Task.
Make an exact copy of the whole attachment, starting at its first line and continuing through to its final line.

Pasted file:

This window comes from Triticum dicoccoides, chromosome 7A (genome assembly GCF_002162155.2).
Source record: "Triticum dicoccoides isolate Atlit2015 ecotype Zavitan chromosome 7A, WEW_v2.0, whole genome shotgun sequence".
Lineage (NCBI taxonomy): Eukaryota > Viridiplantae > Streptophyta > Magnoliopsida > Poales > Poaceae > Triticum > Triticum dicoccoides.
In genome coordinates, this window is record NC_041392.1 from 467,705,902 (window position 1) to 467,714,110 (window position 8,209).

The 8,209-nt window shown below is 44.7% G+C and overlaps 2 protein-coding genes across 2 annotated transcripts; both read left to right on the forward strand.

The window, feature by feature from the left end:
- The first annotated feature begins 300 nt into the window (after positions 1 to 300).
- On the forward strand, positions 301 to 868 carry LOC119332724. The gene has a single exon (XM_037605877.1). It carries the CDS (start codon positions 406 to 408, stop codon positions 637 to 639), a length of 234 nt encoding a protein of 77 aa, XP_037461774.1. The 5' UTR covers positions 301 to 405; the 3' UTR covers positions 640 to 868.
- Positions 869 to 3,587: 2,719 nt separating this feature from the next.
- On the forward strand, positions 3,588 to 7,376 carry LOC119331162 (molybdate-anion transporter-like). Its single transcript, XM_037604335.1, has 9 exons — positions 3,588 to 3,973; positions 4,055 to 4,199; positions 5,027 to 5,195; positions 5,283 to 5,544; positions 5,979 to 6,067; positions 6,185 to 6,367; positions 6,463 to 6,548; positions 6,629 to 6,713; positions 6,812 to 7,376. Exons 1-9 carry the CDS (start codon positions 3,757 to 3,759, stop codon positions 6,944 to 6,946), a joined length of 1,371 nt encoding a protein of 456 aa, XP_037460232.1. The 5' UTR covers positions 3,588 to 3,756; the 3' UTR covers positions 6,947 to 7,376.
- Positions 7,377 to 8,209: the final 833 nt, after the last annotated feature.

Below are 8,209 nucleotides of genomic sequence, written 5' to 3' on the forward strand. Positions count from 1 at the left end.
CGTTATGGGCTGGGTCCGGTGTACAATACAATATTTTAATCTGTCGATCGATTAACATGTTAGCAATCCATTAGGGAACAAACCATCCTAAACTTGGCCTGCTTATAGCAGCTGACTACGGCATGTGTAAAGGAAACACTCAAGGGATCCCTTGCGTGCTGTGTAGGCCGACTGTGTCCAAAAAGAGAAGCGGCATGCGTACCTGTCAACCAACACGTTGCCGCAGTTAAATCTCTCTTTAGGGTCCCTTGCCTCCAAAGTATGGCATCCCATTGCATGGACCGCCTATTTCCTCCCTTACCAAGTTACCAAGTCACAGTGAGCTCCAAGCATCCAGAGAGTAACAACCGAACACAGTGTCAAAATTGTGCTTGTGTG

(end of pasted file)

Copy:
This window comes from Triticum dicoccoides, chromosome 7A (genome assembly GCF_002162155.2).
Source record: "Triticum dicoccoides isolate Atlit2015 ecotype Zavitan chromosome 7A, WEW_v2.0, whole genome shotgun sequence".
Lineage (NCBI taxonomy): Eukaryota > Viridiplantae > Streptophyta > Magnoliopsida > Poales > Poaceae > Triticum > Triticum dicoccoides.
In genome coordinates, this window is record NC_041392.1 from 467,705,902 (window position 1) to 467,714,110 (window position 8,209).

The 8,209-nt window shown below is 44.7% G+C and overlaps 2 protein-coding genes across 2 annotated transcripts; both read left to right on the forward strand.

The window, feature by feature from the left end:
- The first annotated feature begins 300 nt into the window (after positions 1 to 300).
- On the forward strand, positions 301 to 868 carry LOC119332724. The gene has a single exon (XM_037605877.1). It carries the CDS (start codon positions 406 to 408, stop codon positions 637 to 639), a length of 234 nt encoding a protein of 77 aa, XP_037461774.1. The 5' UTR covers positions 301 to 405; the 3' UTR covers positions 640 to 868.
- Positions 869 to 3,587: 2,719 nt separating this feature from the next.
- On the forward strand, positions 3,588 to 7,376 carry LOC119331162 (molybdate-anion transporter-like). Its single transcript, XM_037604335.1, has 9 exons — positions 3,588 to 3,973; positions 4,055 to 4,199; positions 5,027 to 5,195; positions 5,283 to 5,544; positions 5,979 to 6,067; positions 6,185 to 6,367; positions 6,463 to 6,548; positions 6,629 to 6,713; positions 6,812 to 7,376. Exons 1-9 carry the CDS (start codon positions 3,757 to 3,759, stop codon positions 6,944 to 6,946), a joined length of 1,371 nt encoding a protein of 456 aa, XP_037460232.1. The 5' UTR covers positions 3,588 to 3,756; the 3' UTR covers positions 6,947 to 7,376.
- Positions 7,377 to 8,209: the final 833 nt, after the last annotated feature.

Below are 8,209 nucleotides of genomic sequence, written 5' to 3' on the forward strand. Positions count from 1 at the left end.
CGTTATGGGCTGGGTCCGGTGTACAATACAATATTTTAATCTGTCGATCGATTAACATGTTAGCAATCCATTAGGGAACAAACCATCCTAAACTTGGCCTGCTTATAGCAGCTGACTACGGCATGTGTAAAGGAAACACTCAAGGGATCCCTTGCGTGCTGTGTAGGCCGACTGTGTCCAAAAAGAGAAGCGGCATGCGTACCTGTCAACCAACACGTTGCCGCAGTTAAATCTCTCTTTAGGGTCCCTTGCCTCCAAAGTATGGCATCCCATTGCATGGACCGCCTATTTCCTCCCTTACCAAGTTACCAAGTCACAGTGAGCTCCAAGCATCCAGAGAGTAACAACCGAACACAGTGTCAAAATTGTGCTTGTGTG